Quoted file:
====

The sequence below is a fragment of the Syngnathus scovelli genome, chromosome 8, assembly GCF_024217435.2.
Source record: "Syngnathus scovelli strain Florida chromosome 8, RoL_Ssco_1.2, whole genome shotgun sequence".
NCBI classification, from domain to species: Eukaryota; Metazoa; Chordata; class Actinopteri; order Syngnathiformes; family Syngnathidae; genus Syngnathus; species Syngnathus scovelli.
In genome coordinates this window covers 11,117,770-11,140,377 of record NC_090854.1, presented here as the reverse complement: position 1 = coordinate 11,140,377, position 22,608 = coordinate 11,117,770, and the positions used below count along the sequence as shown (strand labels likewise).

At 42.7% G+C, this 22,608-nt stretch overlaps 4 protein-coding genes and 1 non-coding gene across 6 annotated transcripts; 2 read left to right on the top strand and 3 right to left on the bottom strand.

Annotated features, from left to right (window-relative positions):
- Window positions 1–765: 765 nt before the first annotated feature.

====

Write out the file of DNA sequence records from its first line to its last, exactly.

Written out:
The sequence below is a fragment of the Syngnathus scovelli genome, chromosome 8, assembly GCF_024217435.2.
Source record: "Syngnathus scovelli strain Florida chromosome 8, RoL_Ssco_1.2, whole genome shotgun sequence".
NCBI classification, from domain to species: Eukaryota; Metazoa; Chordata; class Actinopteri; order Syngnathiformes; family Syngnathidae; genus Syngnathus; species Syngnathus scovelli.
In genome coordinates this window covers 11,117,770-11,140,377 of record NC_090854.1, presented here as the reverse complement: position 1 = coordinate 11,140,377, position 22,608 = coordinate 11,117,770, and the positions used below count along the sequence as shown (strand labels likewise).

At 42.7% G+C, this 22,608-nt stretch overlaps 4 protein-coding genes and 1 non-coding gene across 6 annotated transcripts; 2 read left to right on the top strand and 3 right to left on the bottom strand.

Annotated features, from left to right (window-relative positions):
- Window positions 1–765: 765 nt before the first annotated feature.